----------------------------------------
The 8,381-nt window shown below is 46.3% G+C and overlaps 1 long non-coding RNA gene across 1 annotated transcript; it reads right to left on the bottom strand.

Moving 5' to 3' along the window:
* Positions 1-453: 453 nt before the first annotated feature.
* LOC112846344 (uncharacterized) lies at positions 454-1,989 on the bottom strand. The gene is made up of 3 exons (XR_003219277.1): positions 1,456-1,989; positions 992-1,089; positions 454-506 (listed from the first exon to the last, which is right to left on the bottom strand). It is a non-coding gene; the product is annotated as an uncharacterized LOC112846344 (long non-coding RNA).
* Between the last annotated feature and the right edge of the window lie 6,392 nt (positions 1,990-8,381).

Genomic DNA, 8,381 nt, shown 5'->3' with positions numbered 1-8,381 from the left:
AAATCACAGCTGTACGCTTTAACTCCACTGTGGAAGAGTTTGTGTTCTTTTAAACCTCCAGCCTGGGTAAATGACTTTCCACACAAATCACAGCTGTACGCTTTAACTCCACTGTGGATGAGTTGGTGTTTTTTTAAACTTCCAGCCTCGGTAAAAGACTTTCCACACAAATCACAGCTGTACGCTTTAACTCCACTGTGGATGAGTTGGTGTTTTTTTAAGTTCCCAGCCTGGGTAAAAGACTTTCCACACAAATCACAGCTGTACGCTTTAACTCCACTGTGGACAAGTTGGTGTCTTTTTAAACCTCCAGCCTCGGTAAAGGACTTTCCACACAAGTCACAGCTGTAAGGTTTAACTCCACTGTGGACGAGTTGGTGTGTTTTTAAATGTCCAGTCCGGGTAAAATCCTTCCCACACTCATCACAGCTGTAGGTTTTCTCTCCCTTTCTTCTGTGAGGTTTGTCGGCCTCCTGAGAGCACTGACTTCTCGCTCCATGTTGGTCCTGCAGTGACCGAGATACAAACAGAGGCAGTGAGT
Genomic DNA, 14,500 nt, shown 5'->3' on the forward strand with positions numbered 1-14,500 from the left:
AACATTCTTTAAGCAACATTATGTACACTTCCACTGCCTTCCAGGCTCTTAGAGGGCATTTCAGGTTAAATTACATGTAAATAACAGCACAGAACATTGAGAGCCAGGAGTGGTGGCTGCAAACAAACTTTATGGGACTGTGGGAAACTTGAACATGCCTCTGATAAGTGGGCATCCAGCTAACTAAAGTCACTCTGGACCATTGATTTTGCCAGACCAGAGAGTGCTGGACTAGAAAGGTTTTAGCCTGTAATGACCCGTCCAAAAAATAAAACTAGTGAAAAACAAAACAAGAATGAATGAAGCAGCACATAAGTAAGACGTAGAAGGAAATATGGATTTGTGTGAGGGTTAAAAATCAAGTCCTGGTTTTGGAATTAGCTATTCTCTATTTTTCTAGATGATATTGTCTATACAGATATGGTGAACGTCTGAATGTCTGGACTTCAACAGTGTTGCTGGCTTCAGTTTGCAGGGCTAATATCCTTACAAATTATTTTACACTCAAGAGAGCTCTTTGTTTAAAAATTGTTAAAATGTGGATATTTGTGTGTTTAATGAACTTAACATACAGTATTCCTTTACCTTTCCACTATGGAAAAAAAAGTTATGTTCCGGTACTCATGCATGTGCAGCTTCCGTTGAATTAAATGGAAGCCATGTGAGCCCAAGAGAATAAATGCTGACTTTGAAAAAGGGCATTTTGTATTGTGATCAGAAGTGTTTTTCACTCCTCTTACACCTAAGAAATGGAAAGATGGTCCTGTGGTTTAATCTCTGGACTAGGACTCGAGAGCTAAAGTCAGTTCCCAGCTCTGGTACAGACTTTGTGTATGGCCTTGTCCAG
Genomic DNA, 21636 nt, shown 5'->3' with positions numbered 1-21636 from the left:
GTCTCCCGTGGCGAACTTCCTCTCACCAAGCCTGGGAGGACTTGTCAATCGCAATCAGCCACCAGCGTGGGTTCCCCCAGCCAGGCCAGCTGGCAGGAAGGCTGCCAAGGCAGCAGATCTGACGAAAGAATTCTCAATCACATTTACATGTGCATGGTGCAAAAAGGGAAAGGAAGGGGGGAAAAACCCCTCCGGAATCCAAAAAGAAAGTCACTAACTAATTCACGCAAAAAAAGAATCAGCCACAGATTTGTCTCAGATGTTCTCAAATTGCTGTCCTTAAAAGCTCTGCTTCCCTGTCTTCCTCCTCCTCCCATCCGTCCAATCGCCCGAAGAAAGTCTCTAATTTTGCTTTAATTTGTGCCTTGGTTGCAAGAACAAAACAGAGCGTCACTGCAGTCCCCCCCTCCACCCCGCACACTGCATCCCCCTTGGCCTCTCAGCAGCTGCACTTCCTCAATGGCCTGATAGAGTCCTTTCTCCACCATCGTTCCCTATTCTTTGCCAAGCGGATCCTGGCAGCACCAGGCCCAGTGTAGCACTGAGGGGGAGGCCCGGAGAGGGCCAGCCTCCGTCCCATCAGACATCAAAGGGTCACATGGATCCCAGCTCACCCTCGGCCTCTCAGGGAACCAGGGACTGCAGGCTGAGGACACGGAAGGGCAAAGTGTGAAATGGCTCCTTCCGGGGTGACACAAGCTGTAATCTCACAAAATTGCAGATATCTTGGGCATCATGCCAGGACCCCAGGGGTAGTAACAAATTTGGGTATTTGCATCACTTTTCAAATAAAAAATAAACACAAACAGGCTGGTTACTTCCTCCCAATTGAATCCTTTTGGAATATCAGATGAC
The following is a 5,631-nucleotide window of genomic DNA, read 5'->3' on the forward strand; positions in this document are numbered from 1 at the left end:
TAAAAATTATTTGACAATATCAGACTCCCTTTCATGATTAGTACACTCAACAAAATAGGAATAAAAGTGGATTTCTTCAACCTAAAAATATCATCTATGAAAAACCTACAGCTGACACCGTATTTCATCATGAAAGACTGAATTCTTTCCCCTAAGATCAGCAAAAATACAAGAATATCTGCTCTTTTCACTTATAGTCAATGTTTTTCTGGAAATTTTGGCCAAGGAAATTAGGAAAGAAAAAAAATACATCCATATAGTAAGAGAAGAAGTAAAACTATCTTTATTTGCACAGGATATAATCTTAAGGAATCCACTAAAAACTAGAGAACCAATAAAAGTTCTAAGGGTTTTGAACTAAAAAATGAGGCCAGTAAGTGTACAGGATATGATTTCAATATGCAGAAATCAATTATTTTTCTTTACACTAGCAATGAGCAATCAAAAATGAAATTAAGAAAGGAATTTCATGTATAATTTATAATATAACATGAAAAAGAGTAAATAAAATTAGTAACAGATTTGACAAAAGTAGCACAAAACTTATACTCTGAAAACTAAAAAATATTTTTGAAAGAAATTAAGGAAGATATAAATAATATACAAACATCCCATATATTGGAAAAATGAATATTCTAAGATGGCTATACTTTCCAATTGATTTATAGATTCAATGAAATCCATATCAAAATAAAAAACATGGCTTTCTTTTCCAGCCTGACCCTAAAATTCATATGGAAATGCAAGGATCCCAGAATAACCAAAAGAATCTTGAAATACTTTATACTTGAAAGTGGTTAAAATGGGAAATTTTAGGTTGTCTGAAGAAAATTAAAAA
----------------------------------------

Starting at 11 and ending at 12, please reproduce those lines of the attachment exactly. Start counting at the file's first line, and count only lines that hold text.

GTCTCCCGTGGCGAACTTCCTCTCACCAAGCCTGGGAGGACTTGTCAATCGCAATCAGCCACCAGCGTGGGTTCCCCCAGCCAGGCCAGCTGGCAGGAAGGCTGCCAAGGCAGCAGATCTGACGAAAGAATTCTCAATCACATTTACATGTGCATGGTGCAAAAAGGGAAAGGAAGGGGGGAAAAACCCCTCCGGAATCCAAAAAGAAAGTCACTAACTAATTCACGCAAAAAAAGAATCAGCCACAGATTTGTCTCAGATGTTCTCAAATTGCTGTCCTTAAAAGCTCTGCTTCCCTGTCTTCCTCCTCCTCCCATCCGTCCAATCGCCCGAAGAAAGTCTCTAATTTTGCTTTAATTTGTGCCTTGGTTGCAAGAACAAAACAGAGCGTCACTGCAGTCCCCCCCTCCACCCCGCACACTGCATCCCCCTTGGCCTCTCAGCAGCTGCACTTCCTCAATGGCCTGATAGAGTCCTTTCTCCACCATCGTTCCCTATTCTTTGCCAAGCGGATCCTGGCAGCACCAGGCCCAGTGTAGCACTGAGGGGGAGGCCCGGAGAGGGCCAGCCTCCGTCCCATCAGACATCAAAGGGTCACATGGATCCCAGCTCACCCTCGGCCTCTCAGGGAACCAGGGACTGCAGGCTGAGGACACGGAAGGGCAAAGTGTGAAATGGCTCCTTCCGGGGTGACACAAGCTGTAATCTCACAAAATTGCAGATATCTTGGGCATCATGCCAGGACCCCAGGGGTAGTAACAAATTTGGGTATTTGCATCACTTTTCAAATAAAAAATAAACACAAACAGGCTGGTTACTTCCTCCCAATTGAATCCTTTTGGAATATCAGATGAC
The following is a 5,631-nucleotide window of genomic DNA, read 5'->3' on the forward strand; positions in this document are numbered from 1 at the left end: